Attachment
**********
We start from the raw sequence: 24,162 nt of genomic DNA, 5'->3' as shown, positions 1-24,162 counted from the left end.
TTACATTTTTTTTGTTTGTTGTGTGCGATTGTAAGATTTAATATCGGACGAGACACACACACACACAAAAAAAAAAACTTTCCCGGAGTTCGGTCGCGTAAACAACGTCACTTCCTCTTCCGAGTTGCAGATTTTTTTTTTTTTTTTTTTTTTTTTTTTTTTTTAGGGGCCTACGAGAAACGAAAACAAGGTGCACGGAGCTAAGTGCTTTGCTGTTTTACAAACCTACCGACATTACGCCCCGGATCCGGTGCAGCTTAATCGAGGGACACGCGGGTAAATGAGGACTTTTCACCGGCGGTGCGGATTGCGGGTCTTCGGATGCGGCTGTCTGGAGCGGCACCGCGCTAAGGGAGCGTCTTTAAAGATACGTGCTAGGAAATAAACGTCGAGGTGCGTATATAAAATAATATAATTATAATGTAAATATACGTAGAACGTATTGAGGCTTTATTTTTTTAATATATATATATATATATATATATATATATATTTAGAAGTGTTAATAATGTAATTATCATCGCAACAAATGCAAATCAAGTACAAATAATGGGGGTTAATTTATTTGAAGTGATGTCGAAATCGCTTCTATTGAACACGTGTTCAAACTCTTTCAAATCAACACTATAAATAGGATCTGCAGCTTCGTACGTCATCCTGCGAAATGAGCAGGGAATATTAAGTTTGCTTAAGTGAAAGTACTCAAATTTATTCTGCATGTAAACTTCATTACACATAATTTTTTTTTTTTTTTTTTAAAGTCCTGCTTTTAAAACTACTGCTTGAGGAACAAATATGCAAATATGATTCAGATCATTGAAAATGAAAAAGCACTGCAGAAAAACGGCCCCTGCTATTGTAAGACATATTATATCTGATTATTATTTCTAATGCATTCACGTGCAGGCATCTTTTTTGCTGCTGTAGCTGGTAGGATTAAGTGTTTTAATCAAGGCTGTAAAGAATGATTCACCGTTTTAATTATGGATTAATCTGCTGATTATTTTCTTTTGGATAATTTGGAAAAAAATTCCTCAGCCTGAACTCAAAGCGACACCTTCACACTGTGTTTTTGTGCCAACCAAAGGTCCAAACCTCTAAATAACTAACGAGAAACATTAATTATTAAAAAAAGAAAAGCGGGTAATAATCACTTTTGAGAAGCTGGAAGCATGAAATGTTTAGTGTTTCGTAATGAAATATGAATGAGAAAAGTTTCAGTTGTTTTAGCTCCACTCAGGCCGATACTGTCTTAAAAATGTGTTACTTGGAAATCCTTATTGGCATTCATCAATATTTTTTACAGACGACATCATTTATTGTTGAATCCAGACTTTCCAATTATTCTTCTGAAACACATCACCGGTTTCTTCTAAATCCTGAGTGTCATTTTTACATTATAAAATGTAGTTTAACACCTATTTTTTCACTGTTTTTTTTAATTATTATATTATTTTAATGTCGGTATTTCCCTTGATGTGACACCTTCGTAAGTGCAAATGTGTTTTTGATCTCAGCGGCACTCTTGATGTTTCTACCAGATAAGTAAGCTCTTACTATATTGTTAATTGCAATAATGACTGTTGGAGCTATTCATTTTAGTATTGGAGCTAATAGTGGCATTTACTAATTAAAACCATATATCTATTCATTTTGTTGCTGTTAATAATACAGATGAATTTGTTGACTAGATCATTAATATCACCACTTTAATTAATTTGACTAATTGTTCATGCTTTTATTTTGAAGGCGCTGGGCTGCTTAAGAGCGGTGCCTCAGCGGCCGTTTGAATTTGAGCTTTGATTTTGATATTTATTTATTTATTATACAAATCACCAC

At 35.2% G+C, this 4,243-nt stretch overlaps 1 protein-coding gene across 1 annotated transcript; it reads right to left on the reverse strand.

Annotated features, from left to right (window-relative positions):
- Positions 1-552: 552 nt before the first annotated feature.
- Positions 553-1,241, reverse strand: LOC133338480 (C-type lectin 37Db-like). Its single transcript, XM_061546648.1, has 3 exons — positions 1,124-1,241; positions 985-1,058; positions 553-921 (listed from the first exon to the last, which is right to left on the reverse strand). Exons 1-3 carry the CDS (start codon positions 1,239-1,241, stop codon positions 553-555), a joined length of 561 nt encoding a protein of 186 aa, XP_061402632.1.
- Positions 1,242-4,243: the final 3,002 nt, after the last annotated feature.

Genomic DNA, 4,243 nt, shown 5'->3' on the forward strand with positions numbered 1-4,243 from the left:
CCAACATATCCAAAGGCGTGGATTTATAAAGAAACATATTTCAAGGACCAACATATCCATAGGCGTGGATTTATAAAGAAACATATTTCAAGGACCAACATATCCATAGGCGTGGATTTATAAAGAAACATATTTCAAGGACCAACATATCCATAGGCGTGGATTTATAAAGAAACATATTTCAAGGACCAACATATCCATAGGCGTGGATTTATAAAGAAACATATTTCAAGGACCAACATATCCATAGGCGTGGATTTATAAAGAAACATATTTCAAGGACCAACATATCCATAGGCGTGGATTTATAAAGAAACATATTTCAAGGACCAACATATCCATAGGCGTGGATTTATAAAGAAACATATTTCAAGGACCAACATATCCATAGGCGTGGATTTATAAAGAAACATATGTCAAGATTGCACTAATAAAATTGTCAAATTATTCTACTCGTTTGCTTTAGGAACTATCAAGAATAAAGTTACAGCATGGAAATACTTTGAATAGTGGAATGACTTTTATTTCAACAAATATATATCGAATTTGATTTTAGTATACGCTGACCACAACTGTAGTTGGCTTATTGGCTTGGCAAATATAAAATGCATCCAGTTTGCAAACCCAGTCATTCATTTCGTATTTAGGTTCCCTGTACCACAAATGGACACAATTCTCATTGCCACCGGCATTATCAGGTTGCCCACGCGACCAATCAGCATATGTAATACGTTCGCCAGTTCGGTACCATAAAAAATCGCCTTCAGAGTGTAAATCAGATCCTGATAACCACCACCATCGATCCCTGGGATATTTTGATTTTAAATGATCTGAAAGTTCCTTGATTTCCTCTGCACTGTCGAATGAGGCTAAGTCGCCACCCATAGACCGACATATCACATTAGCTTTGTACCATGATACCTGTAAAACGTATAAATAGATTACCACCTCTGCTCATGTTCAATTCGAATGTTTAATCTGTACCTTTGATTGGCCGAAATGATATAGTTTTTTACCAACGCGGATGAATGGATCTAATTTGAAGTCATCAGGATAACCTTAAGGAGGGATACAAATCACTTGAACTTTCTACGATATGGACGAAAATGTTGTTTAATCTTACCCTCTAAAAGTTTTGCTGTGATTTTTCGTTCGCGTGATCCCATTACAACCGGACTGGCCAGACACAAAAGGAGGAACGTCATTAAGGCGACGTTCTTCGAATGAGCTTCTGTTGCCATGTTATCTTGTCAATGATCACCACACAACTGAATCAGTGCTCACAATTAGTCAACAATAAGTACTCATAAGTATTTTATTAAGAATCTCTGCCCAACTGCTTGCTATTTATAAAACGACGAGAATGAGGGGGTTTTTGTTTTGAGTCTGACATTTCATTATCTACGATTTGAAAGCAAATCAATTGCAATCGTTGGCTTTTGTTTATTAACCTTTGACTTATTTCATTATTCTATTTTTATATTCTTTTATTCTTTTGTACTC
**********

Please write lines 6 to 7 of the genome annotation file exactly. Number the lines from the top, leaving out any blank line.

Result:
- Positions 553-1,241, reverse strand: LOC133338480 (C-type lectin 37Db-like). Its single transcript, XM_061546648.1, has 3 exons — positions 1,124-1,241; positions 985-1,058; positions 553-921 (listed from the first exon to the last, which is right to left on the reverse strand). Exons 1-3 carry the CDS (start codon positions 1,239-1,241, stop codon positions 553-555), a joined length of 561 nt encoding a protein of 186 aa, XP_061402632.1.
- Positions 1,242-4,243: the final 3,002 nt, after the last annotated feature.